President Bush made a surprise visit to Iraq on Monday, leaving the White House secretly Sunday evening to fly to Al Asad airbase, in Anbar province, for meetings with U.S. military commanders, Iraqi leaders and some of the approximately 10,000 American troops stationed there. The trip kicks off a pivotal week for Bush, as Washington girds for a series of progress reports from U.S. Ambassador Ryan Crocker and Gen. David Petraeus on Sept. 10 and 11 that may determine how many U.S. troops will stay in Iraq and how long they will stay there.
Aides billed the six-hour stop as a fact-finding mission for the President, saying Bush wanted to see for himself what was happening in Iraq, since it will be his responsibility to make the final call about troop levels. "This gives the president an opportunity first hand to hear from people directly involved and make his own assessments at the same time," said National Security Advisor Stephen Hadley on board Air Force One Sunday night.
After speaking with with Petraeus and Crocker, Bush struck an optimistic note, saying that they had told him troop levels could come down in Iraq if stabilization continued at the current pace. But speaking to an ebullient crowd of service men and women Bush said, "When we begin to draw down troops in Iraq it will be from a position of strength and success, not from a position of fear and failure."
The President planned to meet with local leaders and members of the central government in Baghdad, in hopes of encouraging wider cooperation between the distrustful factions. The central government, dominated by Shiites like Prime Minister Nouri al-Maliki, is wary of the Sunni-led militias of Anbar province. Hadley said one of the purposes of the trip was to get the Anbar militias incorporated into the central government's power structure.
Bush can expect a warm welcome at Al Asad. U.S. troop morale in Anbar province is high thanks to Marine and Army victories over al Qaeda during the past year. Bush also has some momentum behind him following a month of Iraq visits by members of Congress, in which an almost universally negative outlook was replaced by a more optimistic view, even among some Democrats. Still, polls show that 70% of Americans disapprove of the President's handling of the war; aides hope that his personal presence in the region even on Labor Day, when news is far from most Americans' minds may act as a catalyst to shift perceptions.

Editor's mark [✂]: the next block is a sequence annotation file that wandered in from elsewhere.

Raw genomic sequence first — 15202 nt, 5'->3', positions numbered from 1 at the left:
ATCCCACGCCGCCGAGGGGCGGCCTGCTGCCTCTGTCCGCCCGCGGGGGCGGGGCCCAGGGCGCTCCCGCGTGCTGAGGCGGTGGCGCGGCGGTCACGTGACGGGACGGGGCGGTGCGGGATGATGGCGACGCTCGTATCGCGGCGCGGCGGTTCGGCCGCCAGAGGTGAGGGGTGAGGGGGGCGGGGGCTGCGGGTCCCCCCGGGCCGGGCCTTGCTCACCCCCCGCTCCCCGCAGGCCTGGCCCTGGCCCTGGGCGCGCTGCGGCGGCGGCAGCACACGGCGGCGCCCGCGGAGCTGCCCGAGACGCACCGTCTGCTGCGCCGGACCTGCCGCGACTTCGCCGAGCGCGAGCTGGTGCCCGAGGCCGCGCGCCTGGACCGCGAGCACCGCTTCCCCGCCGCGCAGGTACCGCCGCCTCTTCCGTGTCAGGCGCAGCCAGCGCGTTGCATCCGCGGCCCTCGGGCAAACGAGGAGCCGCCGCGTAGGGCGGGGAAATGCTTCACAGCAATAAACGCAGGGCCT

The surprise trip was planned over a six week period by a small group at the White House, convened by chief of staff Josh Bolten and including Hadley, vice president Dick Cheney and a handful of other top aides. Hadley said that when the President was approached about the idea of a trip to Anbar province he leapt at it.
Bush had a long-planned trip to the Asia Pacific Economic Cooperation summit in Sydney, and moved his departure up a day to make the Iraq stop. Journalists expecting to travel on Air Force One to Sydney were contacted in secret Saturday afternoon, told that a trip to Iraq was to take place the next day and were asked to tell no one except a single editor and their spouse. Bush left the White House by car (rather than helicopter) Sunday after 7 p.m. without a motorcade. At Andrews Air Force Base he boarded Air Force One in its hangar and the plane only rolled out for take off after dark.